Motherhood Then & Now

My Papou came over last week for lunch and while we ate our way through french toast and bacon, we talked and laughed with the kids and my mom. At one point, my papou turned to me and asked, do you think motherhood is more difficult now than it was back then?

It’s funny because I had never really truly thought through what it was like to be a mom for my own mother or grandmothers. I’ve gotten glimpses with the stories they told, or had an idea looking through pictures, but I didn’t live through their experience, so it’s never really made sense to compare. For some reason though, without any hesitation, I immediately answered that it was more difficult back then.

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The reason I was so quick to answer initially is because I feel like a lot of dads are so much more involved in parenthood nowadays. I know that’s not the case in every family, but it’s clear that it’s become a trend to take more of a co–parenting approach to parenthood. And it makes such a difference parenting with someone who is extremely engaged with their kids, changes just as many diapers and divides and conquers on bedtime routines, meals and everything else in life. Growing up, my dad spent a ton quality time with us, but he also worked around the clock to provide for our family, and my mom did a lot of the behind the scenes stuff.

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As the day passed, I continued to think about the experiences the women in my family have lived through to get me to motherhood today. I thought about both my yiayia and nonna traveling from Europe to the U.S. by boat to build a better life for themselves and future families. I think about my yiayia raising three little kids in a one-bedroom apartment while trying to run a business. I think about my nonna working, raising three girls and saving every dime  to put their daughters through college. And then I think about my mom, making us home-cooked meals pretty much every single night while working part-time and taking care of us. She’d go from store to store to get the best deals on groceries (she still does this!) and a lot of the time, had to spend holidays with just my brother and me because my dad had to work.

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Each of them made sacrifices and took chances to create a better life for me and my children, and honestly, thinking about the things they had to endure for their kids (especially my grandmas) makes me kind of feel like a wuss. My mom didn’t have the luxury of going on Starbucks runs with the kids when we were little, my yiayia and nonna weren’t able to fly on planes to go on vacation, and they weren’t able to afford memberships or park district activities. There are days motherhood is really tough for me, and while I think it’s okay to have tough days, motherhood seems simpler when I look back on the circumstances they had to face. Their journey puts so much into perspective. I’m not saying motherhood is a breeze for me, because it’s not. There are days I get impatient, frustrated, and just over it, but I am SO blessed to be a mom in this day and age and grateful for everything the women I love have done before me (both my family and my husband’s family).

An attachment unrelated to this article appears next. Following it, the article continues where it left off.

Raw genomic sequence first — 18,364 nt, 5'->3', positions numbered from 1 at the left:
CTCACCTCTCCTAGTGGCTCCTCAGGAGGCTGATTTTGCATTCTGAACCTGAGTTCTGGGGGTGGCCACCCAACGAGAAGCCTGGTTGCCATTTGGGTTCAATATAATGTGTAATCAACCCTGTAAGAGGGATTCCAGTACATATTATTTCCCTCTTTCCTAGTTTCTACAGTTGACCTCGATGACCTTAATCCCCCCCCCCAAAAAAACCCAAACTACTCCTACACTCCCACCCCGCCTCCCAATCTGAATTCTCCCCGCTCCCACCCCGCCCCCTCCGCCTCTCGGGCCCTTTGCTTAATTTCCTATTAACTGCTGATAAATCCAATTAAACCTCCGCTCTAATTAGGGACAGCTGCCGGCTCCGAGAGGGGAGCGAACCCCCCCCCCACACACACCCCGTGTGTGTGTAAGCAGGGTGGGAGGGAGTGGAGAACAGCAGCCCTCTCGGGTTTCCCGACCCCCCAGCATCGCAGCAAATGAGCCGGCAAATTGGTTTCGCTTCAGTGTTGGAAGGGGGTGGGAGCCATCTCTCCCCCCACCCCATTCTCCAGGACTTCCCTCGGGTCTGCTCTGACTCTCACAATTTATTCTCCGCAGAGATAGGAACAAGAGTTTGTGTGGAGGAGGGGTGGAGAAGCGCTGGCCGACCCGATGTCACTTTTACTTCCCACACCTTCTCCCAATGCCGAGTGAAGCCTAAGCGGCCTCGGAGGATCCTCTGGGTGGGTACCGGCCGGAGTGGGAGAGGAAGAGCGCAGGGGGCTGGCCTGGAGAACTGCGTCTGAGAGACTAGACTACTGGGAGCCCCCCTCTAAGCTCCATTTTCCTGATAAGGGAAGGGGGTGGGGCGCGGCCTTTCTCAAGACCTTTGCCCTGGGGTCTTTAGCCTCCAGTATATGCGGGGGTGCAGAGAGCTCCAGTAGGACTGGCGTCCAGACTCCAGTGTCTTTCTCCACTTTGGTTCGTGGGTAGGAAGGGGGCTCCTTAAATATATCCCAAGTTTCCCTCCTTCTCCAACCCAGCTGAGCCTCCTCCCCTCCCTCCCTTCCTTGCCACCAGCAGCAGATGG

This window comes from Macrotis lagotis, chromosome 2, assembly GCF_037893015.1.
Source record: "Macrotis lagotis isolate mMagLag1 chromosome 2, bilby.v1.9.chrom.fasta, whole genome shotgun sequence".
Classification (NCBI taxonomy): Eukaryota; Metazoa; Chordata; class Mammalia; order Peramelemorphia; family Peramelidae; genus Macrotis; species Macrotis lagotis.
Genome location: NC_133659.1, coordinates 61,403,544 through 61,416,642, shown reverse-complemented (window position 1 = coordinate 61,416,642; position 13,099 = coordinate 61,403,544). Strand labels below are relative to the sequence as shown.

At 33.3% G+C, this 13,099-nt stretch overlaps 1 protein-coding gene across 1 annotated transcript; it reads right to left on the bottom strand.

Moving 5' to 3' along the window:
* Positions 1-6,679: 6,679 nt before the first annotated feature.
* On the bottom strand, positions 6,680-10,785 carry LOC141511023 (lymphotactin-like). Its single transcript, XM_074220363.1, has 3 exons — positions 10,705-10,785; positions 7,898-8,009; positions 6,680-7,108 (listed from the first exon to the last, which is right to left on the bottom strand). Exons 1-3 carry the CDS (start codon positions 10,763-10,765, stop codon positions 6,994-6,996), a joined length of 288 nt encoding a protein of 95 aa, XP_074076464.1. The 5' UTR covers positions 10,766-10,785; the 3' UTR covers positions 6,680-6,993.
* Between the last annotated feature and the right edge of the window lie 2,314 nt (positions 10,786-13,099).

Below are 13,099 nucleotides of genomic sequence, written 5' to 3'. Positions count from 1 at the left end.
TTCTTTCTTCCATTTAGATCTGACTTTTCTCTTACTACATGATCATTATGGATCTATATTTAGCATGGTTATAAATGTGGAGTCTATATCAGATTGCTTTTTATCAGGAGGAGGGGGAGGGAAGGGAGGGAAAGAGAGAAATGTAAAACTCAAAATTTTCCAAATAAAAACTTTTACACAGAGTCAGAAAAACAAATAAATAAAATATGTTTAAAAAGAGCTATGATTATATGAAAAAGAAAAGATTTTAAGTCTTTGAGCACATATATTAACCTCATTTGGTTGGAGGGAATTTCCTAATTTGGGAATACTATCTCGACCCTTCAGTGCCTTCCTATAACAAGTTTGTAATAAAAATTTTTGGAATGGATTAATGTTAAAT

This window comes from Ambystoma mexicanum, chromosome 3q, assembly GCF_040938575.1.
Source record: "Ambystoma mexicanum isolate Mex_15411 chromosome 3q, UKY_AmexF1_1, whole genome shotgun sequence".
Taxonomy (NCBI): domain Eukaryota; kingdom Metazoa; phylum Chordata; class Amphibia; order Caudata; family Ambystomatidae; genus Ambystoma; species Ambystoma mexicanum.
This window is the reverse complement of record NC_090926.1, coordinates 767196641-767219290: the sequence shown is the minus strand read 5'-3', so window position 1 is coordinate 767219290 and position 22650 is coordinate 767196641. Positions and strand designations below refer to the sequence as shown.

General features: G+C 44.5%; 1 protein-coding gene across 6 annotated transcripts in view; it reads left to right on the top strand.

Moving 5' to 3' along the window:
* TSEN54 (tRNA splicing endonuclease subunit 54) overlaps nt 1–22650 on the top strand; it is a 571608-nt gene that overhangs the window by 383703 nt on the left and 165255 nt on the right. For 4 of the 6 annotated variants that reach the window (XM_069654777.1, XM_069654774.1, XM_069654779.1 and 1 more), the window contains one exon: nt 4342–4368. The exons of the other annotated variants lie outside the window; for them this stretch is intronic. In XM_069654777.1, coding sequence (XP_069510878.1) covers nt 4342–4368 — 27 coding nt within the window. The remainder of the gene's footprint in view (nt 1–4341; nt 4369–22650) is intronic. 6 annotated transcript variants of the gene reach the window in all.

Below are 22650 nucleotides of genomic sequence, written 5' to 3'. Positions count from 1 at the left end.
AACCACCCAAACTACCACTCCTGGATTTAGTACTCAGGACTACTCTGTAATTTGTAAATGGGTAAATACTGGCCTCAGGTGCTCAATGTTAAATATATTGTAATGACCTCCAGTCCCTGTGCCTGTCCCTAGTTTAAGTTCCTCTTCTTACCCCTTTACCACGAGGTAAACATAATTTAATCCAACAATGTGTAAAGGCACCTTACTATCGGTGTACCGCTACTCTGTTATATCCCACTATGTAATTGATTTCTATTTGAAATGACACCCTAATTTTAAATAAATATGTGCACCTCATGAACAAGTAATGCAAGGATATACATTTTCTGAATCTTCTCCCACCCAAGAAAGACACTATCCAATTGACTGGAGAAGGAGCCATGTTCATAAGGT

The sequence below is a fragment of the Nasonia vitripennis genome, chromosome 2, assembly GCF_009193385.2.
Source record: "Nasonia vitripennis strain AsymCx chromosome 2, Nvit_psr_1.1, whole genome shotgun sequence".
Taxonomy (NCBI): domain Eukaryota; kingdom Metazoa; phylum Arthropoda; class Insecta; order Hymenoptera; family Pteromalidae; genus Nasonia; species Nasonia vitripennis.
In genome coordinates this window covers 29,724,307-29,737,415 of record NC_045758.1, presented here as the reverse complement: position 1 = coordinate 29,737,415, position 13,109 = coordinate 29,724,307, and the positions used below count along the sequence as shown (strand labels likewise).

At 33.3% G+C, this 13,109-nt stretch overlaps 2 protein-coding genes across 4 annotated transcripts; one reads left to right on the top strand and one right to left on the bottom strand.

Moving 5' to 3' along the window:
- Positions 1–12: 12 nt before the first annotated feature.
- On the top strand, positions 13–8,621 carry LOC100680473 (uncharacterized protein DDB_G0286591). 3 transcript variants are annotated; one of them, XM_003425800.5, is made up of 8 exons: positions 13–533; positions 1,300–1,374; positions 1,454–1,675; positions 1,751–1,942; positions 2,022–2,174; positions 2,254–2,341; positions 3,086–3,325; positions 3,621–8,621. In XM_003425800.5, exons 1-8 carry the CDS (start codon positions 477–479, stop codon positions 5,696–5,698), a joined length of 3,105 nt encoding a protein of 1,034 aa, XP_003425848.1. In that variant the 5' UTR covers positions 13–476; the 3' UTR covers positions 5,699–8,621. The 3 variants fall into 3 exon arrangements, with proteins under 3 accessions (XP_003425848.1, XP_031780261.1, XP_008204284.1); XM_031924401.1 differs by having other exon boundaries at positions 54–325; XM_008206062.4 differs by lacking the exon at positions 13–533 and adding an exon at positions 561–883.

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Motherhood today is a completely different world than it was 20, 30 or 50 years ago. I’m grateful that we have examples (good and bad) to learn from. Reflecting on the stories that helped mold our journey can help us see things in a new light. So, first, a huge thank you to papou for opening my eyes, sharing some of my yiayia’s story and allowing me to recognize the domino effect great motherhood can have on a life. Second, cheers to the mothers who have gone through all of this joy and chaos before us. And third, so much love to the women today working their tails off through motherhood to provide a better future for their families.

(featured photo at the top taken by Rebecca Haley Photography)

 

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